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August 2005
Invaders or Victims?
By Monica Engebretson

 

Glossy Starling

It seems as if you hear them everywhere you turn: heated debates about immigration and borders, about who ‘belongs’ and who is an unwanted ‘intruder.’ For a nation founded—or ‘invaded’ depending on who is speaking—by immigrants, and claims to still be a land of opportunity and hope for the less fortunate of the world, the U.S. has a profoundly ambivalent, contradictory, and at times, openly hostile view of immigrants.

Ambivalent, contradictory, and hostile are also apt descriptions of our relationship with nonhuman, non-native animals. We can’t seem to decide if they are saviors or scourges. For example, in the late 1800s, the American Acclimation Society set out to deliberately introduce European plants and animals into the U.S.—in part, to make Europeans feel more at home. While the majority of introduced birds perished, the European starling, released in New York’s Central Park in 1890 and again in 1891, quickly became one of the most abundant birds in North America.

Starlings are not the only ‘foreigners’ to establish themselves here. At least 74 free-living exotic parrot species are known to exist in North America. While most escaped or released parrots succumb to the elements, starvation, or predation, certain species in certain climates have shown that they are able to survive in the urban jungles of the U.S.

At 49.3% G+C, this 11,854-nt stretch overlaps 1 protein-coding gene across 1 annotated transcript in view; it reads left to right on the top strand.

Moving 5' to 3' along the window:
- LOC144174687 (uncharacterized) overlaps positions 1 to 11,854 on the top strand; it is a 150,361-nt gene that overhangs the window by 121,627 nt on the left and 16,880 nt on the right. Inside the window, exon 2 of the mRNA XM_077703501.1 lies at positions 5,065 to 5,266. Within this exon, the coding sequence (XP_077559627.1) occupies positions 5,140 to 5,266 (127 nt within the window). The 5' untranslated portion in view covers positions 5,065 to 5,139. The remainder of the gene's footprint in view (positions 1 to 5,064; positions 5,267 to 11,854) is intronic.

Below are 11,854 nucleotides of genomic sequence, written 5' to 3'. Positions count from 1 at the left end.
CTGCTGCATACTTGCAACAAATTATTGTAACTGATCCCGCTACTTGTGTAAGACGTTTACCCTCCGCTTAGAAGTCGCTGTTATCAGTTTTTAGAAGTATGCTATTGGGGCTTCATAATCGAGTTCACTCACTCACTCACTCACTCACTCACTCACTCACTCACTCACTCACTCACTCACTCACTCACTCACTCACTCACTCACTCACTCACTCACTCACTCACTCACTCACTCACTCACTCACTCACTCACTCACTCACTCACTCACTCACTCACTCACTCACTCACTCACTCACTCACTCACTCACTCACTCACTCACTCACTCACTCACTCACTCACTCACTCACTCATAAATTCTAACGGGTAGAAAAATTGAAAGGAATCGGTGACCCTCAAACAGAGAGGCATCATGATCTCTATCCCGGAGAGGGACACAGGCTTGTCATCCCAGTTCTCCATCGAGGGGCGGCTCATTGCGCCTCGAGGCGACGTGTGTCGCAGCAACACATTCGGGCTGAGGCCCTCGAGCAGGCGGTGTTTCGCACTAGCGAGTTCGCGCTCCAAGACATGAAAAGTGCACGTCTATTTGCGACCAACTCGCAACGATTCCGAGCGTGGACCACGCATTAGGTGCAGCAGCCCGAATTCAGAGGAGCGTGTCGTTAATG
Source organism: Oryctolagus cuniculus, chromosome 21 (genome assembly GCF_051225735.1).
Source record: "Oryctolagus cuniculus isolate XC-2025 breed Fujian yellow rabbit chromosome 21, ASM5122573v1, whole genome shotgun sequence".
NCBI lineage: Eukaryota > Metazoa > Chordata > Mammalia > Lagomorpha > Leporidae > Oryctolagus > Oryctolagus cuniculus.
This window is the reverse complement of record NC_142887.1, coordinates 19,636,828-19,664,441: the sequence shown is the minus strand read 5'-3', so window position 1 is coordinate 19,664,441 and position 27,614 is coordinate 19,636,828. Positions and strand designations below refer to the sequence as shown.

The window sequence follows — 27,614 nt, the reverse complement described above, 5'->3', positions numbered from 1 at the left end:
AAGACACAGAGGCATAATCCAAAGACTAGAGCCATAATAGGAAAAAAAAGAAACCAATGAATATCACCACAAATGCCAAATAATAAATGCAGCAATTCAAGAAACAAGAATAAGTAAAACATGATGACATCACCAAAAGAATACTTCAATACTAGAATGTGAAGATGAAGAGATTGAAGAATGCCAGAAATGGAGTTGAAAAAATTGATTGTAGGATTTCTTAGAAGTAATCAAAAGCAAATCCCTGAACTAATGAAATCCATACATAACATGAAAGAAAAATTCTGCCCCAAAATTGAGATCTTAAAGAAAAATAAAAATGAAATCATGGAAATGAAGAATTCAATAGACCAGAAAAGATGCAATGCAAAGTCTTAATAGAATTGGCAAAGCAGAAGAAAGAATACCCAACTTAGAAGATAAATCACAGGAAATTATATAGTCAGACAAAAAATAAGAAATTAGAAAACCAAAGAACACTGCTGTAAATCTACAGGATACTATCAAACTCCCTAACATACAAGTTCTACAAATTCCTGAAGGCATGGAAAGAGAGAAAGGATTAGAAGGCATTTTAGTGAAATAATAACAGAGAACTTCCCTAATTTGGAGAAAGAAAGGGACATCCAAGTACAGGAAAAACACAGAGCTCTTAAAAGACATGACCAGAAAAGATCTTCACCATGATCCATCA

One of the most abundant free-living parrot species in the U.S. is the monk or quaker parakeet. Thousands of monks were imported into the U.S. from Brazil and Argentina during the 1970s, 80s, and early 90s, and thousands more are produced each year at breeding facilities to satisfy consumer demand for inexpensive small parrots. As a result, large numbers of naturalized monk parakeets now nest in at least 11 states. These flocks are the inevitable result of the exploitation of exotic birds by the pet industry.

Some conservationists worry that non-native birds pose a threat to native bird populations, therefore the ‘intruders’ should be exterminated. Starlings, pigeons, and monk parakeets have been dubbed ‘invasive species’—ones that displace native wildlife and disrupt ecosystems—and have become the target of multiple—and futile—lethal control efforts.

It is important that those who demonize non-native species remember that native bird populations are impacted by a wide variety of factors, most of which arise from human-caused habitat destruction and pollution. Parrots and pigeons tend to inhabit urban areas where many native plants and animals have already been driven out by North America’s most invasive species—Homo sapiens.

Moreover, decades of poisoning efforts have failed to produce lasting reductions in starling, pigeon, and monk parakeet populations.

The Public Health and Safety Smokescreen
Officials who support the killing of non-native birds often use public health risks as a justification for lethal measures. But these supposed risks do not hold up under scrutiny.